Medicare Advantage plans come with advantages, pitfalls

by Craig Wilson ([email protected]) 1,176 views 

Just when the political ads have all but disappeared after the election this November, you will be bombarded with Medicare Advantage ads as open enrollment in the U.S. nears once again. Some of the ads blur the difference between Medicare Advantage and traditional Medicare. So what is Medicare Advantage, and why have some patients and providers complained about it so loudly?

Medicare is a federal program established in 1965 to provide healthcare coverage mainly for seniors. Originally, it had two parts — Part A for inpatient services and Part B for outpatient services. Most people get Part A for free and have a premium for Part B. Congress added a prescription drug benefit called Part D in 2003.

Because of concerns about increasing costs driven by unnecessary clinical services, Congress added Medicare Part C as an option in 1997. Beneficiaries can voluntarily switch from Parts A, B, and sometimes D to a Part C, or Medicare Advantage, plan that bundles all services together and is offered by a private company approved by Medicare. The belief was that through increased oversight and management of coverage, some costs could be avoided and potentially new services could be offered.

As Medicare Advantage plans have evolved, the ability to cut costs through aggressive management has enabled the plans to attract more beneficiaries by offering benefits not covered by traditional Medicare, such as vision, hearing, and dental services or even gym memberships. However, the reduced costs have come as a result of beneficiaries giving up some provider choice and providers having less control over the care they provide, as well as often antagonistic payment rate negotiations.

Some Medicare Advantage plans have become big money-makers for investors on Wall Street, thus the onslaught of ads each open-enrollment season in the fall. Despite UnitedHealth being the most dominant Medicare Advantage plan in Arkansas with 36% of the market, the competition for enrollees is stiff. This year there are 58 Medicare Advantage plans operating in Arkansas, up from 40 just five years ago.

The ads seem to be working on Arkansans. According to a report by consulting firm Chartis, 44% of Medicare-eligible Arkansans enrolled in Medicare Advantage plans in 2024. In 2010, only 13% of Medicare-eligible Arkansans selected Medicare Advantage plans.

Patient and provider complaints about slow payments, improper denials of care, and prior-authorization requirements, which require providers to get approval in advance from a plan before a service is provided to the patient to qualify for payment, have stoked rare bipartisan outrage in Congress. Legislation requiring plans to expedite approvals for routine care successfully passed the House of Representatives in 2022 but stalled in the Senate, and more recent bills have not gained traction.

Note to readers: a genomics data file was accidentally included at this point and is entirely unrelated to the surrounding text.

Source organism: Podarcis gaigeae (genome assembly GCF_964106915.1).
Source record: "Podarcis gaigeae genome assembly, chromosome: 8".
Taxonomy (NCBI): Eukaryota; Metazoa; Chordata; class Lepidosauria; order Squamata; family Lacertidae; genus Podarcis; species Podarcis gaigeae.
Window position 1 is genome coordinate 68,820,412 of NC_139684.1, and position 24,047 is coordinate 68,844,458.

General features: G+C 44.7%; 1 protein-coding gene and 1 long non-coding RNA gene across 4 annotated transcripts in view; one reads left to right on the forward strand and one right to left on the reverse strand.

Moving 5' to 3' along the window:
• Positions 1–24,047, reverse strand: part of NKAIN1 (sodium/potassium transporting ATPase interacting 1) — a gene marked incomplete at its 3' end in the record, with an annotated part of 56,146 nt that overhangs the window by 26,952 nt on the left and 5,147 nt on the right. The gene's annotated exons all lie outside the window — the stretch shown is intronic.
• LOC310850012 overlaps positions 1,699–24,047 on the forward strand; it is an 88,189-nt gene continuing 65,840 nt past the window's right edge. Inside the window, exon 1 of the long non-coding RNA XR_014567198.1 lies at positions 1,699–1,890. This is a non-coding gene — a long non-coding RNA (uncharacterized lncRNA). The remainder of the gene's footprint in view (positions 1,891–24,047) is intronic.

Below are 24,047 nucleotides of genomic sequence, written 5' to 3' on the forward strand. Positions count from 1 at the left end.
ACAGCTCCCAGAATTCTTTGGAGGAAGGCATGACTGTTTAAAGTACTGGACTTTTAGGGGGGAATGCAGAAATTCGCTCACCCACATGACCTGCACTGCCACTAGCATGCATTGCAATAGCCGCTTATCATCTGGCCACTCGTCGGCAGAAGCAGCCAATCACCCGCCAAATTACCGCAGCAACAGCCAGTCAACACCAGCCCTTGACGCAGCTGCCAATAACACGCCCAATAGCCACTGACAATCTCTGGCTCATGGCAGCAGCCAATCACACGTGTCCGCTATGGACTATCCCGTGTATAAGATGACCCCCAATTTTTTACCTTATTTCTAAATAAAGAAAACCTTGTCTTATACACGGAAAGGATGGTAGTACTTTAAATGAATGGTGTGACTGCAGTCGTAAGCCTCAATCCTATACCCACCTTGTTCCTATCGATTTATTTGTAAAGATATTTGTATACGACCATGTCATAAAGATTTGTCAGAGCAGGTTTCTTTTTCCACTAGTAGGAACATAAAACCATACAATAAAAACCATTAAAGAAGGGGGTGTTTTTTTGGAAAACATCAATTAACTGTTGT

In its final rule for Medicare Advantage plans for 2024, the Centers for Medicare and Medicaid Services (CMS) sought to address some of these concerns by streamlining prior-authorization requirements and requiring Medicare Advantage plans to align with clinical criteria guidelines — which drive medical decisions for patient diagnosis, disease management, and treatment — in traditional Medicare. The rule also introduced some restrictions on the ways Medicare Advantage plans can advertise, to protect consumers from confusing or potentially misleading marketing.

Beginning in 2026, CMS expects Medicare Advantage plans to send prior-authorization decisions to providers within 72 hours for urgent requests and within seven days for standard requests. The plans will also have to provide specific reasons for denied requests and publicly report prior-authorization metrics annually.

Short of congressional action, enhanced CMS oversight of Medicare Advantage plans is critically important to ensure timely access to medically necessary treatment for Medicare beneficiaries. This is particularly true given that, although states license and assess the solvency of Medicare Advantage plans, they cannot regulate how Medicare Advantage plans operate.

Administrative review of treatment requests is an important cost-containment tool for Medicare Advantage plans. After all, we want the plans to be good stewards of our tax dollars. However, there should be a balance that ensures timely access to medically necessary treatment for Medicare beneficiaries while also ensuring that providers continue to want to remain in network with Medicare Advantage plans.

If there are abusive practices occurring with Medicare Advantage plans in Arkansas, the squawking will get louder. The ads are hitting their mark, and enrollment is growing. When the open enrollment ads start rolling out in November, or whenever you or a family member turns 65, make sure you know all your options, and seek guidance from an unbiased source such as the Seniors Health Insurance Information Program.

Editor’s note: Craig Wilson, J.D., M.P.A., is the director of health policy for the Arkansas Center for Health Improvement, an independent, nonpartisan health policy center in Little Rock. The opinions expressed are those of the author.